If hearing that the CEO of Apple is gay can help someone struggling to come to terms with who he or she is, or bring comfort to anyone who feels alone, or inspire people to insist on their equality, then it’s worth the trade-off with my own privacy.
I look forward to the day that someone being gay is about as newsworthy as announcing if you have an innie or outie belly-button. But, until we get to that point, stuff like this well-written bit o’ business are important.
I’ve been very selective about what products I end up showcasing on the blog. If I suspect that I won’t like a product, I don’t bother reviewing it and harming its reputation. When aëdle emailed me a few weeks ago, I was immediately intrigued. The VK-1 looked attractive in photos and I remembered reading a few positive reviews of them in the past. It’s unfortunate that I have to say this but for the sake of public service I’ll be completely honest: VK-1 is a complete disappointment. Honestly, this is one of the worst products I’ve ever been sent.
I always enjoy a well-written product review, and I appreciate Andrew Kim’s focus on product design. That said, what I appreciate most of all is a review that includes the following passage:
The VK-1 includes a useful carrying case but the branded tag is poorly stitched with the stitching going straight over the graphics. Seriously, what the hell is happening at the aëdle factory? Is everyone drunk?
In remarks at the Brookings Institution on Thursday, Comey used the phrase “going dark” to describe the decisions by companies like Apple and Google to encrypt by default more and more of their services… The problem, Comey argued, is that the process locks away for good some data that could be useful to law enforcement as it fights crime.
It’s a complicated dynamic, and Comey appeared eager to punt the confusion over to Congress. He called for the House and Senate to begin rethinking the Communications Assistance for Law Enforcement Act, better known as CALEA, which empowers the FBI to access electronic communications. The 20-year old law, Comey argued, should require companies big and small to build into their systems “lawful intercept capabilities” that aren’t stymied by encryption.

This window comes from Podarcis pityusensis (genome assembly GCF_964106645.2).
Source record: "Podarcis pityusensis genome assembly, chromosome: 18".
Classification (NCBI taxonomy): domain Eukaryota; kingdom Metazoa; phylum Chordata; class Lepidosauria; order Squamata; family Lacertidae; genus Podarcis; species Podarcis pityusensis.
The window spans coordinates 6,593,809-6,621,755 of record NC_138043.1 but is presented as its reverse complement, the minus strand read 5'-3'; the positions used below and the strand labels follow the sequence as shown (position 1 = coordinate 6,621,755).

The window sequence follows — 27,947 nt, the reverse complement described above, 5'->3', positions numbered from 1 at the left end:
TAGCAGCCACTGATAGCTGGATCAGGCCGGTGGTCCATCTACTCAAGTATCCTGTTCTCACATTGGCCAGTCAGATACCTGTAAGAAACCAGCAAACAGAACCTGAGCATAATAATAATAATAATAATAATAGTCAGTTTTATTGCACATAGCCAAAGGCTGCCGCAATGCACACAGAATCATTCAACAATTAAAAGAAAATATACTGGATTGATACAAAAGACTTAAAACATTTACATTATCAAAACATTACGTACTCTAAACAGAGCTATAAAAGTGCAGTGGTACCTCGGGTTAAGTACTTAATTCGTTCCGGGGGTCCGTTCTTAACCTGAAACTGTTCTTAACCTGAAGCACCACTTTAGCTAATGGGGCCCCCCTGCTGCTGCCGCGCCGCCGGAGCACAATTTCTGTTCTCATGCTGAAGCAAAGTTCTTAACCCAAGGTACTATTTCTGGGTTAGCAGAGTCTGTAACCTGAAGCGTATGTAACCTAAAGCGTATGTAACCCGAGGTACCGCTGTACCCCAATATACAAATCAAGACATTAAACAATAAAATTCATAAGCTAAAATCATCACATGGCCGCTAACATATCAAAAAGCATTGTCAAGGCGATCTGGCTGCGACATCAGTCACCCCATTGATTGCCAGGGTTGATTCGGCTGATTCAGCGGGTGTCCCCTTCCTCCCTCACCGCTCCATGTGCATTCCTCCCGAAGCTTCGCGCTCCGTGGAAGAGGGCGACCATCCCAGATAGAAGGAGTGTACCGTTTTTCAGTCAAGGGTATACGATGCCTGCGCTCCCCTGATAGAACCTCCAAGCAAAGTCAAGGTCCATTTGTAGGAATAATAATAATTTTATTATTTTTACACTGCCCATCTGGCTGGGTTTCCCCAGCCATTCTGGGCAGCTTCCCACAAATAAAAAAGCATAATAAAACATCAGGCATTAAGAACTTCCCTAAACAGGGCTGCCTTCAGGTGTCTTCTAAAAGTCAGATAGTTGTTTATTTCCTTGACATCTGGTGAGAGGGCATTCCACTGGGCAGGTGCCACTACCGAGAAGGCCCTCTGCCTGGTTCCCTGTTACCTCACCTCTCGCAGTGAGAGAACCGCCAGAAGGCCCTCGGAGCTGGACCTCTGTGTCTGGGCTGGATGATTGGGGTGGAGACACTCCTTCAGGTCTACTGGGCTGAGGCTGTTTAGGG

Wait, this ass-clown thinks that Congress is going to actually go up against the interests of companies like Google or Apple?
He’s done equally-lengthly reviews of each version of OS X since its first release, too. It’s a level of dedication that I’m not entirely sure I have for anything in life, so he has my respect for it. ↩
Speaking at the Time Warner Inc. Investor Meeting today, Richard Plepler, chairman and CEO, HBO, announced that the company will offer a stand-alone HBO streaming service in 2015. Following a portion of his presentation focused on HBO’s domestic business, during which he cited significant growth opportunities inside the pay-TV universe, Plepler then turned to the current ten million broadband-only homes, which is projected to grow.
While I’m almost certain that HBO will find a way to screw this up completely — they are owned by Time Warner, after all — I’m cautiously optimistic about it. 1
My wallet isn’t too crazy about the idea, of course, but since when do I listen to the whining of that stupid thing? ↩
Last week I decided to test the most secretive, hotly anticipated smartphones on earth in a place where there was no danger of them being recognized or damaged or both: Disneyland.
This review, by Matthew Panzarino, is full of stuff that non-nerds and nerds alike will find interesting — mainly, how the damn thing works in a real-life, not-going-to-sit-here-and-run-Geekbench-scores-or-some-such-garbage way. That also leads to my favorite passage of any review ever: